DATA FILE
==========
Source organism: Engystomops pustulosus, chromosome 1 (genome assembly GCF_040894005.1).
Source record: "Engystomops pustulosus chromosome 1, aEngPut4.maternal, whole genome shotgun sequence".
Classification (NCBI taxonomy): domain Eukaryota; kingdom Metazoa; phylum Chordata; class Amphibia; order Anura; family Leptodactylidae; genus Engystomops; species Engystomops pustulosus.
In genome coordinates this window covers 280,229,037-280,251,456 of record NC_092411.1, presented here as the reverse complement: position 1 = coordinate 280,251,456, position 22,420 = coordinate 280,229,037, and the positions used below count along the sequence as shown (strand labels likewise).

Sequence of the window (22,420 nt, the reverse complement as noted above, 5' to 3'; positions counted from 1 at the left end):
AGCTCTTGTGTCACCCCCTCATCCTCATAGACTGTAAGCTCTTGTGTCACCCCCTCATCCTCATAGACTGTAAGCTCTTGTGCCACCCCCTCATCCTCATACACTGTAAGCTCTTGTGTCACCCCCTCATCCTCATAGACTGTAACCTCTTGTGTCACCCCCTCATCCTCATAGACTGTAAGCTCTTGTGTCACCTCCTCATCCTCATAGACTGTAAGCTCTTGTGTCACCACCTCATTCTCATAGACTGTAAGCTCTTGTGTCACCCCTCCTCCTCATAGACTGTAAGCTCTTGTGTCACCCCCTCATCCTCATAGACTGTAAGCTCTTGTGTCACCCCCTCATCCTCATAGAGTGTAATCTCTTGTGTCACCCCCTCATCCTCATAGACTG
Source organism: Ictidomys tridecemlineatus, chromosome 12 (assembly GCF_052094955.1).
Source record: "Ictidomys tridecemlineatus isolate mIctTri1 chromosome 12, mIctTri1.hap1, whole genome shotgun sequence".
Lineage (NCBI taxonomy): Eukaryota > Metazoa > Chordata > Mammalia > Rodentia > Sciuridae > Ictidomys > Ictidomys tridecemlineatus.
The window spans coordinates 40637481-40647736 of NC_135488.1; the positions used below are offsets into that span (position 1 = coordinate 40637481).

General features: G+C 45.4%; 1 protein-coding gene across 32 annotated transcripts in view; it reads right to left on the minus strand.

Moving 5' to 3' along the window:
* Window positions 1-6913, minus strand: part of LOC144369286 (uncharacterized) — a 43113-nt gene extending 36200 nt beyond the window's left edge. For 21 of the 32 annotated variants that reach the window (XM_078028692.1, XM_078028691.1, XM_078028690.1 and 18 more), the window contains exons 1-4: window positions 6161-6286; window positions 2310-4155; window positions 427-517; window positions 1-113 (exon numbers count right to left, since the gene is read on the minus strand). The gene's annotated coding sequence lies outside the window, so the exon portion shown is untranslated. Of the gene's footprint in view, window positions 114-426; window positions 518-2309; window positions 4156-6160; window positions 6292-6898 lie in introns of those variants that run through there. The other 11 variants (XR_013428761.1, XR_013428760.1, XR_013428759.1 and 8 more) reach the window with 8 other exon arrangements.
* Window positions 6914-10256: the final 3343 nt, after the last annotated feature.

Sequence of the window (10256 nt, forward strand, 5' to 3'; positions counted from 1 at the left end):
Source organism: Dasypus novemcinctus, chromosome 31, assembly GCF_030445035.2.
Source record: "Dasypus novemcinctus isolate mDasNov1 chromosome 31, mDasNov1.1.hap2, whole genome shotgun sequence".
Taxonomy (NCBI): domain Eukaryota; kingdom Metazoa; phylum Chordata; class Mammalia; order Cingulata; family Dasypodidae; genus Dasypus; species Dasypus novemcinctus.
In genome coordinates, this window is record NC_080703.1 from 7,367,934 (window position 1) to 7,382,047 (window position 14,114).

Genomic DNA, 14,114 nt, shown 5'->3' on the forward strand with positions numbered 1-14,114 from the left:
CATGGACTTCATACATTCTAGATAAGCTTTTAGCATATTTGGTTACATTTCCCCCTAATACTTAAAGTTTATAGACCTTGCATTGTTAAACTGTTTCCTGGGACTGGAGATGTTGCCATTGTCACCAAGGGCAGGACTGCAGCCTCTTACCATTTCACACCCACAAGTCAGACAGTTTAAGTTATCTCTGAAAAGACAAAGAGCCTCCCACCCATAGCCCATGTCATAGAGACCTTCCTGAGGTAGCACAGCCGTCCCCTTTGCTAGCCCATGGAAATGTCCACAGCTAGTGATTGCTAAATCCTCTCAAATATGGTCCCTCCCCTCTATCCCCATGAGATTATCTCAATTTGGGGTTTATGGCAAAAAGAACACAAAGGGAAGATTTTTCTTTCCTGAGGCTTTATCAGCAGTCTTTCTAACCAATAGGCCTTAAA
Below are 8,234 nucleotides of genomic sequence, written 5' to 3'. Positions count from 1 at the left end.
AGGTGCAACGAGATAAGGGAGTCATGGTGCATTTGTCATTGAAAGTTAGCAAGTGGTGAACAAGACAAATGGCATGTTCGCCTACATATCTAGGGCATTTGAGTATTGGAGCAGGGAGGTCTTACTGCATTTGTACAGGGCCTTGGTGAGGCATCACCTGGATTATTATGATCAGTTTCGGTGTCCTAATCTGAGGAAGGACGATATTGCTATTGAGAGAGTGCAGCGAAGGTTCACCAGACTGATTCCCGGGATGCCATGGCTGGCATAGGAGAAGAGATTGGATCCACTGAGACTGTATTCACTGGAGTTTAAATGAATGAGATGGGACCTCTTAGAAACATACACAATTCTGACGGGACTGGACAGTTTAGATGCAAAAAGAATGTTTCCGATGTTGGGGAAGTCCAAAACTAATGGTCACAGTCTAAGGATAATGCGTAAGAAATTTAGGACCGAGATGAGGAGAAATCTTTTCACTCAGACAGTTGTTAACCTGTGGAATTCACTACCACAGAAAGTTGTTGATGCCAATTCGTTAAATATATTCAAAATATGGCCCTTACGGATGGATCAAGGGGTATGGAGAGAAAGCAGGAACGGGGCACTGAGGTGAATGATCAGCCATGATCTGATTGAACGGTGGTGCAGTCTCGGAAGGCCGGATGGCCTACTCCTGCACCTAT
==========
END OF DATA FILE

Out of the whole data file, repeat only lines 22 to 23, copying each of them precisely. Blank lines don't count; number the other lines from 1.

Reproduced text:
Below are 8,234 nucleotides of genomic sequence, written 5' to 3'. Positions count from 1 at the left end.
AGGTGCAACGAGATAAGGGAGTCATGGTGCATTTGTCATTGAAAGTTAGCAAGTGGTGAACAAGACAAATGGCATGTTCGCCTACATATCTAGGGCATTTGAGTATTGGAGCAGGGAGGTCTTACTGCATTTGTACAGGGCCTTGGTGAGGCATCACCTGGATTATTATGATCAGTTTCGGTGTCCTAATCTGAGGAAGGACGATATTGCTATTGAGAGAGTGCAGCGAAGGTTCACCAGACTGATTCCCGGGATGCCATGGCTGGCATAGGAGAAGAGATTGGATCCACTGAGACTGTATTCACTGGAGTTTAAATGAATGAGATGGGACCTCTTAGAAACATACACAATTCTGACGGGACTGGACAGTTTAGATGCAAAAAGAATGTTTCCGATGTTGGGGAAGTCCAAAACTAATGGTCACAGTCTAAGGATAATGCGTAAGAAATTTAGGACCGAGATGAGGAGAAATCTTTTCACTCAGACAGTTGTTAACCTGTGGAATTCACTACCACAGAAAGTTGTTGATGCCAATTCGTTAAATATATTCAAAATATGGCCCTTACGGATGGATCAAGGGGTATGGAGAGAAAGCAGGAACGGGGCACTGAGGTGAATGATCAGCCATGATCTGATTGAACGGTGGTGCAGTCTCGGAAGGCCGGATGGCCTACTCCTGCACCTAT